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Encourage Sleep to Help Form More Healthy Habits in Teens
Is your teen getting enough sleep?
While The American Academy of Pediatrics recommends at least eight hours of sleep each night for teenager health, 18% of teens are sleeping less than seven hours a night, according to researchers at the Stony Brook University School of Medicine. Coincidentally, those teenagers sleeping the least also happen to be the group with the least healthy habits when it comes to diet.
Teenagers are more independent than younger children and are often in charge of their own diet choices. If they feel that they are low on time, they may be led to choose the fastest option for nutrition, leading to fast food drive-thrus rather than preparing a healthy salad. It is important for parents to help dissuade these habits, particularly now that it is back-to-school season. One way is by making sure that your teen is getting eight hours of sleep each night.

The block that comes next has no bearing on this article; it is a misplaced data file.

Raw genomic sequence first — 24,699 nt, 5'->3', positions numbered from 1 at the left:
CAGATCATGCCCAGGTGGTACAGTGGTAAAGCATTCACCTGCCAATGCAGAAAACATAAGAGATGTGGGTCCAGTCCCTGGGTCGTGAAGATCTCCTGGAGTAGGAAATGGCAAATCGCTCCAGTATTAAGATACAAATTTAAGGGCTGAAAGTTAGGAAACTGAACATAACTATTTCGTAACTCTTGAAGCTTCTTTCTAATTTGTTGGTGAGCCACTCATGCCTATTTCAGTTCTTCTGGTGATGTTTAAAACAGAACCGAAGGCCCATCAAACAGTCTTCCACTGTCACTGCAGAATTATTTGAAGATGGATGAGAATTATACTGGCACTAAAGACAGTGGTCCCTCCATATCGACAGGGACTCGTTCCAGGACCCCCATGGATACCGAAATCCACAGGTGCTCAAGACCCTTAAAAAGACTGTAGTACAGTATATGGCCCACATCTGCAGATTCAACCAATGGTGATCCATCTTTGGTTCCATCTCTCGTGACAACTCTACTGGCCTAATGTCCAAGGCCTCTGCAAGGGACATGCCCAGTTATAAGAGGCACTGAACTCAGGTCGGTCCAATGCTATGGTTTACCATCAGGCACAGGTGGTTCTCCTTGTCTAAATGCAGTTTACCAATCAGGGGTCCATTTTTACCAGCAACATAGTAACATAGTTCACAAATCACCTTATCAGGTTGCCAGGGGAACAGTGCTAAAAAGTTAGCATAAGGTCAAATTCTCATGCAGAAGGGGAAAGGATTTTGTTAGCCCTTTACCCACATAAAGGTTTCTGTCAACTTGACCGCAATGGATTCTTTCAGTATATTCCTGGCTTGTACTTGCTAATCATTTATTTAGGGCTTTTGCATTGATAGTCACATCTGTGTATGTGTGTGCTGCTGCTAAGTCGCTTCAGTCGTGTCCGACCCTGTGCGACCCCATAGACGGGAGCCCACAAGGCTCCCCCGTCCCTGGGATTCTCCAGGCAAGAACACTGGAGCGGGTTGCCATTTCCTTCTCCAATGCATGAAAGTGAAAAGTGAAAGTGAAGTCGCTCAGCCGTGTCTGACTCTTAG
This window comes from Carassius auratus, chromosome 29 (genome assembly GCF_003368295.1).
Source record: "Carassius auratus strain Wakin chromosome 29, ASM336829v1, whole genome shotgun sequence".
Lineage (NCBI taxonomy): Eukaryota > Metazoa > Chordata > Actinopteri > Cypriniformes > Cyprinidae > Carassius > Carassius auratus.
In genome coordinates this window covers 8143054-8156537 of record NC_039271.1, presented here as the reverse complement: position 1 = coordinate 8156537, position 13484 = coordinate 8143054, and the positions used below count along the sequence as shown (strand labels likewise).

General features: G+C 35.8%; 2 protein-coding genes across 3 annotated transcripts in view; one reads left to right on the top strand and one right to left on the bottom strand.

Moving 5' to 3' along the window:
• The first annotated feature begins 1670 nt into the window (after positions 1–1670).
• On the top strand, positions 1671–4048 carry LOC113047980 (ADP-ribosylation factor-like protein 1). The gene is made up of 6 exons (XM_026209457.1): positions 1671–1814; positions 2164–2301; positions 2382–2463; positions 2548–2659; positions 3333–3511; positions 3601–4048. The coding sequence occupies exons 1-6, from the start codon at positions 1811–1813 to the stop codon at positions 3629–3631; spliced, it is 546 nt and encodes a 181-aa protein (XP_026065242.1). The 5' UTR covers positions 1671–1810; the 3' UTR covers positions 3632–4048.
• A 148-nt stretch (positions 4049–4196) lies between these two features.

- Talk to your teens about their workload and lay out a plan for tackling homework and studying each day to avoid late night cram sessions
- While teens tend to want to participate in everything, limit after-school activities to avoid over-extension and sleep deprivation
- Have a “lights out” schedule - if you know your teen has a 6:30 a.m. wake-up time, check in with them at 10:30 p.m. the night before to make sure they are headed towards bed
And for those days when time is still tight, teach your teens simple healthy meals they can prepare in under 15 minutes to ensure they are getting needed nutrition without cutting into their shut-eye.
Habits formed during adolescent years are often maintained into adulthood. Therefore it is essential we do all we can to help our teenagers form good ones. How do you encourage healthy habits in your teens?
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